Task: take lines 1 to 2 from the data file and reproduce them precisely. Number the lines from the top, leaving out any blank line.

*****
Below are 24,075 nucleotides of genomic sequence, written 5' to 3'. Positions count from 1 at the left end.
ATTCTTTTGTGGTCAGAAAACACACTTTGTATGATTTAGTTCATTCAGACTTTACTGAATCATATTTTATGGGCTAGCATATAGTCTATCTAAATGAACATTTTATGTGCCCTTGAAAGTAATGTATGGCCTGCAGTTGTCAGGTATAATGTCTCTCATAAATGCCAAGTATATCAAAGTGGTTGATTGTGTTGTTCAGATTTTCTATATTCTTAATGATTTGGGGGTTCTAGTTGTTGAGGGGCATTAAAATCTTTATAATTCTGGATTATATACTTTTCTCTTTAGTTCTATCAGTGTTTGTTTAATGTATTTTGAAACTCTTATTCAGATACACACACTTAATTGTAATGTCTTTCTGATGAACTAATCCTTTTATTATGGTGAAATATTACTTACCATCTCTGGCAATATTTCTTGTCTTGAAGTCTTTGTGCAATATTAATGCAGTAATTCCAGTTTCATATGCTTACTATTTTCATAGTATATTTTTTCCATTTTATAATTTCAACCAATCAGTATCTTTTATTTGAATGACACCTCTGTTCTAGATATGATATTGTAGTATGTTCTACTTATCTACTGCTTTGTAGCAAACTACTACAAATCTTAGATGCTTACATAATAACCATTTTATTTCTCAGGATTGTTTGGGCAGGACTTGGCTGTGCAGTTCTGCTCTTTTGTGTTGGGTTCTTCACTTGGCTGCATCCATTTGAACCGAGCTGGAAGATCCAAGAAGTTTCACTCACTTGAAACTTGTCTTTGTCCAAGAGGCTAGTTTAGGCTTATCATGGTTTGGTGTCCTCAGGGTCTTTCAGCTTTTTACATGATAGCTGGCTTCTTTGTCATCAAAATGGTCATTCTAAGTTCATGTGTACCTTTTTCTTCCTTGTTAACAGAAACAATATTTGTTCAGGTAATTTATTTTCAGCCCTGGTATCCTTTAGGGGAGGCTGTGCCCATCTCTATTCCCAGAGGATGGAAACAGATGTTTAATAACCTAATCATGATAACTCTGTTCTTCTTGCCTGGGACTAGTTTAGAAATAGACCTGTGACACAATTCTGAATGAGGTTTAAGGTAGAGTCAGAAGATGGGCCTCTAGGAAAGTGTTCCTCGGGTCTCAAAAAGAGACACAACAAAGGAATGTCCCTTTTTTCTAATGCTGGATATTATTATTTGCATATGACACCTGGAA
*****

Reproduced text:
Below are 24,075 nucleotides of genomic sequence, written 5' to 3'. Positions count from 1 at the left end.
ATTCTTTTGTGGTCAGAAAACACACTTTGTATGATTTAGTTCATTCAGACTTTACTGAATCATATTTTATGGGCTAGCATATAGTCTATCTAAATGAACATTTTATGTGCCCTTGAAAGTAATGTATGGCCTGCAGTTGTCAGGTATAATGTCTCTCATAAATGCCAAGTATATCAAAGTGGTTGATTGTGTTGTTCAGATTTTCTATATTCTTAATGATTTGGGGGTTCTAGTTGTTGAGGGGCATTAAAATCTTTATAATTCTGGATTATATACTTTTCTCTTTAGTTCTATCAGTGTTTGTTTAATGTATTTTGAAACTCTTATTCAGATACACACACTTAATTGTAATGTCTTTCTGATGAACTAATCCTTTTATTATGGTGAAATATTACTTACCATCTCTGGCAATATTTCTTGTCTTGAAGTCTTTGTGCAATATTAATGCAGTAATTCCAGTTTCATATGCTTACTATTTTCATAGTATATTTTTTCCATTTTATAATTTCAACCAATCAGTATCTTTTATTTGAATGACACCTCTGTTCTAGATATGATATTGTAGTATGTTCTACTTATCTACTGCTTTGTAGCAAACTACTACAAATCTTAGATGCTTACATAATAACCATTTTATTTCTCAGGATTGTTTGGGCAGGACTTGGCTGTGCAGTTCTGCTCTTTTGTGTTGGGTTCTTCACTTGGCTGCATCCATTTGAACCGAGCTGGAAGATCCAAGAAGTTTCACTCACTTGAAACTTGTCTTTGTCCAAGAGGCTAGTTTAGGCTTATCATGGTTTGGTGTCCTCAGGGTCTTTCAGCTTTTTACATGATAGCTGGCTTCTTTGTCATCAAAATGGTCATTCTAAGTTCATGTGTACCTTTTTCTTCCTTGTTAACAGAAACAATATTTGTTCAGGTAATTTATTTTCAGCCCTGGTATCCTTTAGGGGAGGCTGTGCCCATCTCTATTCCCAGAGGATGGAAACAGATGTTTAATAACCTAATCATGATAACTCTGTTCTTCTTGCCTGGGACTAGTTTAGAAATAGACCTGTGACACAATTCTGAATGAGGTTTAAGGTAGAGTCAGAAGATGGGCCTCTAGGAAAGTGTTCCTCGGGTCTCAAAAAGAGACACAACAAAGGAATGTCCCTTTTTTCTAATGCTGGATATTATTATTTGCATATGACACCTGGAA